Some sons go camping or on a fishing trip with their fathers when they know that time is winding down. I wanted to create a new musical work with my dad. At first he insisted he was too old to get involved. Just hours after my dad left the planet, I learned that Ansel Adams: America had received a Grammy nomination for Best Instrumental Composition. This felt like my dad was winking at me, grinning and giving me a congratulatory hug from the other side.
One of the most important tools for a composer to develop is an intuition about material, about its possibilities for manipulation and development. But now that I’ve had enough practice turning off that intuition, I can see and hear how it’s not necessarily the material, or even the choice of material, that makes or breaks a piece of music.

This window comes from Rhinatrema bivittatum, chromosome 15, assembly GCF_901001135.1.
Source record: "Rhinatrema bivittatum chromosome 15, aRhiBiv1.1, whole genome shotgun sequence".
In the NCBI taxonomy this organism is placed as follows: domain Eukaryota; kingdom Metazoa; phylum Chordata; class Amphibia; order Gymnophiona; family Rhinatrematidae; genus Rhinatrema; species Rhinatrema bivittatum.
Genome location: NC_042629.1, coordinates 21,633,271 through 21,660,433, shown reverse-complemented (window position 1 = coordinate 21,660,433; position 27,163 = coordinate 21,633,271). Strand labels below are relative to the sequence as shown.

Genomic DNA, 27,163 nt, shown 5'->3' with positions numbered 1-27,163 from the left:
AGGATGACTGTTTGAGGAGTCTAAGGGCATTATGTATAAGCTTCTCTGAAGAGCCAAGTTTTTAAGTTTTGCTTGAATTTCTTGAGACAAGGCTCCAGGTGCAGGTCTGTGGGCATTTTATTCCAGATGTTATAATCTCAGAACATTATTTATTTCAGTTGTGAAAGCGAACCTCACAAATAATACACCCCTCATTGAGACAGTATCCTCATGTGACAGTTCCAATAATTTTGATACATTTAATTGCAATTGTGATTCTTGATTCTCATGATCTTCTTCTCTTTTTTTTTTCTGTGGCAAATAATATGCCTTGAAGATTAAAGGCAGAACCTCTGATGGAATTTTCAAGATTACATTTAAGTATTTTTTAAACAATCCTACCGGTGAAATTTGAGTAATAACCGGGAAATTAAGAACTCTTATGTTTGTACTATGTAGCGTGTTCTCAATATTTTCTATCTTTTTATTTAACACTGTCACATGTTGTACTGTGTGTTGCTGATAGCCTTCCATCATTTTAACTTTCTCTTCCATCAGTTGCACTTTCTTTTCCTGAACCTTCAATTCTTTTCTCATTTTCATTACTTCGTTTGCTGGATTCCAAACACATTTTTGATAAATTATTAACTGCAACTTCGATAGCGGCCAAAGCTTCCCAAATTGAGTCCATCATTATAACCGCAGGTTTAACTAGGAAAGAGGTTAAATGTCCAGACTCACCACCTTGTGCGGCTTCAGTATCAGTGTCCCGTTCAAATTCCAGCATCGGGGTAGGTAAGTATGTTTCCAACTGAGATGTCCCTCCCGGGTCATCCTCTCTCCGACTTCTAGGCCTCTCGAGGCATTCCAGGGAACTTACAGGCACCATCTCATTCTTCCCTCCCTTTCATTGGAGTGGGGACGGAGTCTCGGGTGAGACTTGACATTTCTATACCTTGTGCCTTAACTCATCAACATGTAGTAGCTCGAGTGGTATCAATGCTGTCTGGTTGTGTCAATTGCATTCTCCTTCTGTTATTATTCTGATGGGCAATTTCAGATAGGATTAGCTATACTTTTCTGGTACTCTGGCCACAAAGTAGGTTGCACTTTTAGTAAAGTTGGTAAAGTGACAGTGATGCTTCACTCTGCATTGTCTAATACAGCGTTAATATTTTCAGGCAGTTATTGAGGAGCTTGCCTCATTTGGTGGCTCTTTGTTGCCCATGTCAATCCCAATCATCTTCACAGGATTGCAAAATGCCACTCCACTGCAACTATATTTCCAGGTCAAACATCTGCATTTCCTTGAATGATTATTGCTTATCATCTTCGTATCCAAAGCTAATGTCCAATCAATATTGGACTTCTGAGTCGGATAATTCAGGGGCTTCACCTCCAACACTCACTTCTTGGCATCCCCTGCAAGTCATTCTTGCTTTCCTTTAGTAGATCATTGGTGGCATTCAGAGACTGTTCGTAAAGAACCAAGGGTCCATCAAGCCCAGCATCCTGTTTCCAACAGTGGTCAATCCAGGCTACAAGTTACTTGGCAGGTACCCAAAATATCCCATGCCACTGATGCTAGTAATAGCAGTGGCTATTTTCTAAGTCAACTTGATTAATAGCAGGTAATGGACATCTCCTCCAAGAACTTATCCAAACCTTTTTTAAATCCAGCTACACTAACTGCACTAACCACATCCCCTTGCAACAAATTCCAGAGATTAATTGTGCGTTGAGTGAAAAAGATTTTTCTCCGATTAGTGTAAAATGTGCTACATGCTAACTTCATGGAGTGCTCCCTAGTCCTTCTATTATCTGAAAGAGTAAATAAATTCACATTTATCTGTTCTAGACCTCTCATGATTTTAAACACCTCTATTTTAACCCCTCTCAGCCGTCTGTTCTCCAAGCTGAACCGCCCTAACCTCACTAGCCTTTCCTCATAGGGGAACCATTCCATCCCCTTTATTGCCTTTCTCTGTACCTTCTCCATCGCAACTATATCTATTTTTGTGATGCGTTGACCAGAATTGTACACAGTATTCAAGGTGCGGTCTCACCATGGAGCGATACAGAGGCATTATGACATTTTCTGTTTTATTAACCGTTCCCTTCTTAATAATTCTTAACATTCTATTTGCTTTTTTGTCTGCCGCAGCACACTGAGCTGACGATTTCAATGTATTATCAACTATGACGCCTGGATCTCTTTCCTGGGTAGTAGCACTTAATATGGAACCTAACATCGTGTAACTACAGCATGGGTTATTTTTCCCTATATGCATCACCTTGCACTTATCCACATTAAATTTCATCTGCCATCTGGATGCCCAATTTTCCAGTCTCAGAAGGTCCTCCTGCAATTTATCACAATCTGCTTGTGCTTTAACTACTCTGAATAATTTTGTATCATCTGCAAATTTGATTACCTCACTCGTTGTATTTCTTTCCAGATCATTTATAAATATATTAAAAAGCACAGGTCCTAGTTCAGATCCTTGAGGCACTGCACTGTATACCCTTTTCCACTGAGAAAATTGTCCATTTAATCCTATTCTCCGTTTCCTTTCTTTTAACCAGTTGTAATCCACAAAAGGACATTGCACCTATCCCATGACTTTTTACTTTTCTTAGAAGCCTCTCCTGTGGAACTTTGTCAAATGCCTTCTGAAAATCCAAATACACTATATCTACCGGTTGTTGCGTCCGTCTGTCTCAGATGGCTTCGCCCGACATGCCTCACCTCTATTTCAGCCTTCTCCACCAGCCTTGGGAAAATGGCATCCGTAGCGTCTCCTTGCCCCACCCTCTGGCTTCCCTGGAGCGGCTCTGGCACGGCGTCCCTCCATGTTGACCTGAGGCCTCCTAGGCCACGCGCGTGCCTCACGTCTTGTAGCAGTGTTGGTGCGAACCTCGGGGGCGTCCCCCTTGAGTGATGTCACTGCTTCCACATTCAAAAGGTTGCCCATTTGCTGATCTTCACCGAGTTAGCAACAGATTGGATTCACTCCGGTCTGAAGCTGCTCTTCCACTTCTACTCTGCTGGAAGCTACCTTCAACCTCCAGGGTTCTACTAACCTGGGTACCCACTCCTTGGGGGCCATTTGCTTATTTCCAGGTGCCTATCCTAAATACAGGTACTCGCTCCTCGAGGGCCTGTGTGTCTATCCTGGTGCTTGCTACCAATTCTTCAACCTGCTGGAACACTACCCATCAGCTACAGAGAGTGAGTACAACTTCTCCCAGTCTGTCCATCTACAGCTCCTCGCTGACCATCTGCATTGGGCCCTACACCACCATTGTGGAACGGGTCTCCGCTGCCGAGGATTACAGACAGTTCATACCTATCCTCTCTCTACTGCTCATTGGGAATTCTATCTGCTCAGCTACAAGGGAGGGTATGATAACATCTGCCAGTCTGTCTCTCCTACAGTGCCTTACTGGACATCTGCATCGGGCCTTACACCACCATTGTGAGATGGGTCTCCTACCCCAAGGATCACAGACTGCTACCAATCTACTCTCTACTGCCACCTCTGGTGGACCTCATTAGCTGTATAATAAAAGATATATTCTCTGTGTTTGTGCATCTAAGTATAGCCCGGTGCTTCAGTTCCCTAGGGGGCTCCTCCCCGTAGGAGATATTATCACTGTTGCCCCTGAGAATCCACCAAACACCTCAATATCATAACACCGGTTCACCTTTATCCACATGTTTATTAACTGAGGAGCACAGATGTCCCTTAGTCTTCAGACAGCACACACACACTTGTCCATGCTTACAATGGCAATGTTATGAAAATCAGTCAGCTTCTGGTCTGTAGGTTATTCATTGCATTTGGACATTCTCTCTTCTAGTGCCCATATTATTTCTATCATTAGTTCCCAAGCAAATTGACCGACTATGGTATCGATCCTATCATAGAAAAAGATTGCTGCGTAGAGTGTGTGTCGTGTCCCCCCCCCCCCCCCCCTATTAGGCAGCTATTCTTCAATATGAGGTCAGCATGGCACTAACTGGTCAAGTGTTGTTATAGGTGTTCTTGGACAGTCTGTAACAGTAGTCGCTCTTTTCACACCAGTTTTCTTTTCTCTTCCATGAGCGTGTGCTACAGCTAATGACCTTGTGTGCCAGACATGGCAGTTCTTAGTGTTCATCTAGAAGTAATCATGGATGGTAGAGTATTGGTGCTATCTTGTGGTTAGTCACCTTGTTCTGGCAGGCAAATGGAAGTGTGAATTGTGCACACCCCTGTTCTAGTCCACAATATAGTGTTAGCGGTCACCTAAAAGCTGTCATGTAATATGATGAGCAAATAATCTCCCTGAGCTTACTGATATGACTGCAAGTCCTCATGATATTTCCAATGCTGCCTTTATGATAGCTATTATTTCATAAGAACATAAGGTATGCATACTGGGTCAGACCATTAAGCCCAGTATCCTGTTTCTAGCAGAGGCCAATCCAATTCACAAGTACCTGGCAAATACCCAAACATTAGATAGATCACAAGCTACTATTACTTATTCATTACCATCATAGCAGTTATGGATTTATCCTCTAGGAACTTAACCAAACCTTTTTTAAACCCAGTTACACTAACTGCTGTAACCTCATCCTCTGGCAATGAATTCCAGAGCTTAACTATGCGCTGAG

Elliott has been a wonderful example of the composer as a knowledgeable, educated person with a broad-based understanding of things. That a composer we respected as a leader would come to a workshop with young students, ask questions that told us what he didn’t know, and take notes, was very impressive. My guess is that at that time in his career, he had achieved a level of self-confidence and comfort with what he was doing musically that allowed him to display without embarrassment what he didn’t know.
Five days after the death of colleague and friend John Cage, I produced and hosted a two-hour tribute broadcast on the New York City radio station WBAI-FM. Only a few of the many, many friends who were also close to him could be invited and the emotions of the moment were still raw. Now, all this time later, it’s hard to believe he’s no longer with us.
Sometimes, the thoughtful and respectful recreation of a work is the deepest form respect. Other times, taking that work, using it as a diving board to bounce on and leap from, and landing in a cannonball to splash the snoozing pool-side adults is a much more fitting nod. I think Cage would prefer the latter.